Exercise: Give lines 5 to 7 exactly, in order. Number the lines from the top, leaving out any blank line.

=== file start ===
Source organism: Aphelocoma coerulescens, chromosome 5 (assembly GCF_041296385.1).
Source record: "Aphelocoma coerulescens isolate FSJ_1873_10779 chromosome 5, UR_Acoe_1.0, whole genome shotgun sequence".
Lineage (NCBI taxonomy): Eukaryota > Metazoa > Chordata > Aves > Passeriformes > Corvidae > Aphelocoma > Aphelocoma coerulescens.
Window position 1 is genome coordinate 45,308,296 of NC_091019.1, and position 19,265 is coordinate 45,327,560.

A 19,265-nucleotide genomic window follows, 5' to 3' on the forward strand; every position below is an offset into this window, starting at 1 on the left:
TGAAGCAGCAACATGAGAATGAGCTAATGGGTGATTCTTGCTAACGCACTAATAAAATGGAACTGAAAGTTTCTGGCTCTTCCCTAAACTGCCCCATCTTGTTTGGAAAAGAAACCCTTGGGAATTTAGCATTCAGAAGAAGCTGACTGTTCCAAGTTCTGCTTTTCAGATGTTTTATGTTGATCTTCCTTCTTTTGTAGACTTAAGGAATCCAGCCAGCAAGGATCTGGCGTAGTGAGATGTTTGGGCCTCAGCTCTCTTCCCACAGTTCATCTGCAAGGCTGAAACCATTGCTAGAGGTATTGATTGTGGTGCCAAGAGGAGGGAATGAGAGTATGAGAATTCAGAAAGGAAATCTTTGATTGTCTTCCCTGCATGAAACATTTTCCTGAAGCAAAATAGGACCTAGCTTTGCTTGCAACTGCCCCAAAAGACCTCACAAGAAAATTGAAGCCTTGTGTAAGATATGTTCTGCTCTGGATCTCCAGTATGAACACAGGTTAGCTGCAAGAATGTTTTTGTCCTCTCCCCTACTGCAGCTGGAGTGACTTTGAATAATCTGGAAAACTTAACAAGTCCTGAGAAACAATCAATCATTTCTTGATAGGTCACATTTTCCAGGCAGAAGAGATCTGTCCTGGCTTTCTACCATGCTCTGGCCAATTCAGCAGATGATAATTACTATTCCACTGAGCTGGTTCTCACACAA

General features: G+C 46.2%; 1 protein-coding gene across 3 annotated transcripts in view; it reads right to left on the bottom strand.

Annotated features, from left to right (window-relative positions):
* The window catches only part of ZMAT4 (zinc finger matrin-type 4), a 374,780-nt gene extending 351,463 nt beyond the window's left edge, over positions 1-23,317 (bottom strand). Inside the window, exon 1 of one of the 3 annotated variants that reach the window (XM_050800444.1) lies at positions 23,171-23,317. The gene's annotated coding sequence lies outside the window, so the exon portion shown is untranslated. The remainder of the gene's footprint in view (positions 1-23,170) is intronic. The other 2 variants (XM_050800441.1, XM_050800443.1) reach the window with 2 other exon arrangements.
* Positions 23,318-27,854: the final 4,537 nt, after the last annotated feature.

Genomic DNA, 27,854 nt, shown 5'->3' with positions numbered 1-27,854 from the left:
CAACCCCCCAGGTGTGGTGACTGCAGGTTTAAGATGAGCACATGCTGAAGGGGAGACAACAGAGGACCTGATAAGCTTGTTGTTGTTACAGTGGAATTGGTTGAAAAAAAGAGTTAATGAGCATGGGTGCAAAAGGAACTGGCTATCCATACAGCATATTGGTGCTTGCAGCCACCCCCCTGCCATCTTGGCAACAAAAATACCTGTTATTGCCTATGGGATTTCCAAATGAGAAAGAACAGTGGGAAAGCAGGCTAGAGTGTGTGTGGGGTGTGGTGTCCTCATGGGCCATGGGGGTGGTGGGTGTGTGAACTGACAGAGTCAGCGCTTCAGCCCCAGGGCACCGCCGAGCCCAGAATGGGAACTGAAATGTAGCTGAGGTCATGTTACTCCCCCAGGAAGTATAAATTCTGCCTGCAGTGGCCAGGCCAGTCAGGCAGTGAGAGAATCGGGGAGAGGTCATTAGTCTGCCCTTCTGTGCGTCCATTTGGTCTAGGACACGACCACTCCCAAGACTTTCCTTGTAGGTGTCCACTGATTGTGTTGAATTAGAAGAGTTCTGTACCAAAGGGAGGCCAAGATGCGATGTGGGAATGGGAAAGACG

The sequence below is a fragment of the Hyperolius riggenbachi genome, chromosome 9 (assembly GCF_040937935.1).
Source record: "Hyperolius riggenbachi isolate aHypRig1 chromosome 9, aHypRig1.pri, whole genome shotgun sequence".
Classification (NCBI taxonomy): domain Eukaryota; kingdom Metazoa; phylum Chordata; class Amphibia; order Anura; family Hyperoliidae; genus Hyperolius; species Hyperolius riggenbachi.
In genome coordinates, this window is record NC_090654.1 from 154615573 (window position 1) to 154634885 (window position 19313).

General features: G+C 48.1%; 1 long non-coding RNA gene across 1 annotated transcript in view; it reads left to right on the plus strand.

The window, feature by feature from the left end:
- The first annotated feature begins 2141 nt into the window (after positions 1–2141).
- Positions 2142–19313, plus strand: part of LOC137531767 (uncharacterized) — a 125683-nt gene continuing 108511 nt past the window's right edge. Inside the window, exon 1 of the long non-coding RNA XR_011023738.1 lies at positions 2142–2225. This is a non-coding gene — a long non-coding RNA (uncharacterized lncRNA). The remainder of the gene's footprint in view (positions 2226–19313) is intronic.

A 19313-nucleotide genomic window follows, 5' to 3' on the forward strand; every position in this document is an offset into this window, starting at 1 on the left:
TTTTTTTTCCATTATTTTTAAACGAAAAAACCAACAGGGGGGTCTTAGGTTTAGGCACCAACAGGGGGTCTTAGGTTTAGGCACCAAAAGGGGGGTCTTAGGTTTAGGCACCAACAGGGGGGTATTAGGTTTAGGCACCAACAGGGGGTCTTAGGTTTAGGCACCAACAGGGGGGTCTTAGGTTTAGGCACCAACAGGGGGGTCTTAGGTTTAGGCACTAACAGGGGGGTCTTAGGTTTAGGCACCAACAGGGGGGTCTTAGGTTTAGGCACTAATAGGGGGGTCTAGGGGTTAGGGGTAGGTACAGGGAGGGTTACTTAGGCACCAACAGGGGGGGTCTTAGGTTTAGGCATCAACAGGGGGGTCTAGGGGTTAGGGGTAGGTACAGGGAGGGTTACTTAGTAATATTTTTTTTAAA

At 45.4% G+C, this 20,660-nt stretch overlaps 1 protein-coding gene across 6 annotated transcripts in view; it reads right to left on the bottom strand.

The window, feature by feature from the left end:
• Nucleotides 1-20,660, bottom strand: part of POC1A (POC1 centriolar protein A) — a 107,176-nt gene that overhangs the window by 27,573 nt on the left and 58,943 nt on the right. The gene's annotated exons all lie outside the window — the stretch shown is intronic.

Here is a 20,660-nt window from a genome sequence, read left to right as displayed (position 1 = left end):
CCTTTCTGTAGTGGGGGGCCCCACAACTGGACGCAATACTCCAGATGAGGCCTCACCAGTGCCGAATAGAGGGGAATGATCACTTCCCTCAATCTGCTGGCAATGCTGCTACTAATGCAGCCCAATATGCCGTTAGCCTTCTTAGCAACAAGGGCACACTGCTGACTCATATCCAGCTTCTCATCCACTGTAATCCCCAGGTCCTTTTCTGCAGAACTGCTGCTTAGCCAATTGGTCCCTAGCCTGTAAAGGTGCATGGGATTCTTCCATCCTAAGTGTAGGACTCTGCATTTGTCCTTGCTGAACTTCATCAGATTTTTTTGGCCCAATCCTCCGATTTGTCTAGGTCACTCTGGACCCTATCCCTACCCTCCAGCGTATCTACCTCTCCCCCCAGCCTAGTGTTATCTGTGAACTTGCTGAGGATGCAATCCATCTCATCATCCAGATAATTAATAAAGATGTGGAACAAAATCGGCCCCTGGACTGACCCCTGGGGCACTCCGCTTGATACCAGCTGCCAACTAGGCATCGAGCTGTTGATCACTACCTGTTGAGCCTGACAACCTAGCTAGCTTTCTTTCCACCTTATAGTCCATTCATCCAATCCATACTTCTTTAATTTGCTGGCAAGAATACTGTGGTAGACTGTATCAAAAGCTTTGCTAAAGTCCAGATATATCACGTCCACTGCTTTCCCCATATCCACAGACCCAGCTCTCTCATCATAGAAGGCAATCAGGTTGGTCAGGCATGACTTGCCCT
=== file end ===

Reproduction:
A 19,265-nucleotide genomic window follows, 5' to 3' on the forward strand; every position below is an offset into this window, starting at 1 on the left:
TGAAGCAGCAACATGAGAATGAGCTAATGGGTGATTCTTGCTAACGCACTAATAAAATGGAACTGAAAGTTTCTGGCTCTTCCCTAAACTGCCCCATCTTGTTTGGAAAAGAAACCCTTGGGAATTTAGCATTCAGAAGAAGCTGACTGTTCCAAGTTCTGCTTTTCAGATGTTTTATGTTGATCTTCCTTCTTTTGTAGACTTAAGGAATCCAGCCAGCAAGGATCTGGCGTAGTGAGATGTTTGGGCCTCAGCTCTCTTCCCACAGTTCATCTGCAAGGCTGAAACCATTGCTAGAGGTATTGATTGTGGTGCCAAGAGGAGGGAATGAGAGTATGAGAATTCAGAAAGGAAATCTTTGATTGTCTTCCCTGCATGAAACATTTTCCTGAAGCAAAATAGGACCTAGCTTTGCTTGCAACTGCCCCAAAAGACCTCACAAGAAAATTGAAGCCTTGTGTAAGATATGTTCTGCTCTGGATCTCCAGTATGAACACAGGTTAGCTGCAAGAATGTTTTTGTCCTCTCCCCTACTGCAGCTGGAGTGACTTTGAATAATCTGGAAAACTTAACAAGTCCTGAGAAACAATCAATCATTTCTTGATAGGTCACATTTTCCAGGCAGAAGAGATCTGTCCTGGCTTTCTACCATGCTCTGGCCAATTCAGCAGATGATAATTACTATTCCACTGAGCTGGTTCTCACACAA

General features: G+C 46.2%; 1 protein-coding gene across 3 annotated transcripts in view; it reads right to left on the bottom strand.